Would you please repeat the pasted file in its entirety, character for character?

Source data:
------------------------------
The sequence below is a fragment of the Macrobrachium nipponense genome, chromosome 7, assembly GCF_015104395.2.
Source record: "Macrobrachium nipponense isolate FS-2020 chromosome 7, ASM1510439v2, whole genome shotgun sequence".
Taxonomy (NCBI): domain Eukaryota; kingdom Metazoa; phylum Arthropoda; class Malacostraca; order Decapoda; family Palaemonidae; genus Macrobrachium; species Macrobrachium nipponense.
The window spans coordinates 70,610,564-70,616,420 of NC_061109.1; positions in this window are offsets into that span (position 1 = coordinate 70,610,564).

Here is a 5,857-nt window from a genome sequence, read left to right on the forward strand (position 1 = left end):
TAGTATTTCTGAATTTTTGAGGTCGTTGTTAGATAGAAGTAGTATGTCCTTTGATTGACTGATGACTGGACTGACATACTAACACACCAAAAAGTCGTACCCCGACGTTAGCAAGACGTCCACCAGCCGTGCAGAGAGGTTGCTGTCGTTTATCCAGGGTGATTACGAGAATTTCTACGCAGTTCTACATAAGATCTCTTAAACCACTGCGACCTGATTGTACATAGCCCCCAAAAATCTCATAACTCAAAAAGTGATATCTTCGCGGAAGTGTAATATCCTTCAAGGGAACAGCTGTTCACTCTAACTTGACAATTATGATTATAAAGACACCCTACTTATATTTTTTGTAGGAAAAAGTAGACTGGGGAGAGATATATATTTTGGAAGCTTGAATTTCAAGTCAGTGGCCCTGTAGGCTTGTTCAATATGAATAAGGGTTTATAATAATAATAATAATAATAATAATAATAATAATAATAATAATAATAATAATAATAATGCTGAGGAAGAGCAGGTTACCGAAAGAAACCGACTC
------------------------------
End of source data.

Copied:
The sequence below is a fragment of the Macrobrachium nipponense genome, chromosome 7, assembly GCF_015104395.2.
Source record: "Macrobrachium nipponense isolate FS-2020 chromosome 7, ASM1510439v2, whole genome shotgun sequence".
Taxonomy (NCBI): domain Eukaryota; kingdom Metazoa; phylum Arthropoda; class Malacostraca; order Decapoda; family Palaemonidae; genus Macrobrachium; species Macrobrachium nipponense.
The window spans coordinates 70,610,564-70,616,420 of NC_061109.1; positions in this window are offsets into that span (position 1 = coordinate 70,610,564).

Here is a 5,857-nt window from a genome sequence, read left to right on the forward strand (position 1 = left end):
TAGTATTTCTGAATTTTTGAGGTCGTTGTTAGATAGAAGTAGTATGTCCTTTGATTGACTGATGACTGGACTGACATACTAACACACCAAAAAGTCGTACCCCGACGTTAGCAAGACGTCCACCAGCCGTGCAGAGAGGTTGCTGTCGTTTATCCAGGGTGATTACGAGAATTTCTACGCAGTTCTACATAAGATCTCTTAAACCACTGCGACCTGATTGTACATAGCCCCCAAAAATCTCATAACTCAAAAAGTGATATCTTCGCGGAAGTGTAATATCCTTCAAGGGAACAGCTGTTCACTCTAACTTGACAATTATGATTATAAAGACACCCTACTTATATTTTTTGTAGGAAAAAGTAGACTGGGGAGAGATATATATTTTGGAAGCTTGAATTTCAAGTCAGTGGCCCTGTAGGCTTGTTCAATATGAATAAGGGTTTATAATAATAATAATAATAATAATAATAATAATAATAATAATAATAATAATAATAATAATGCTGAGGAAGAGCAGGTTACCGAAAGAAACCGACTC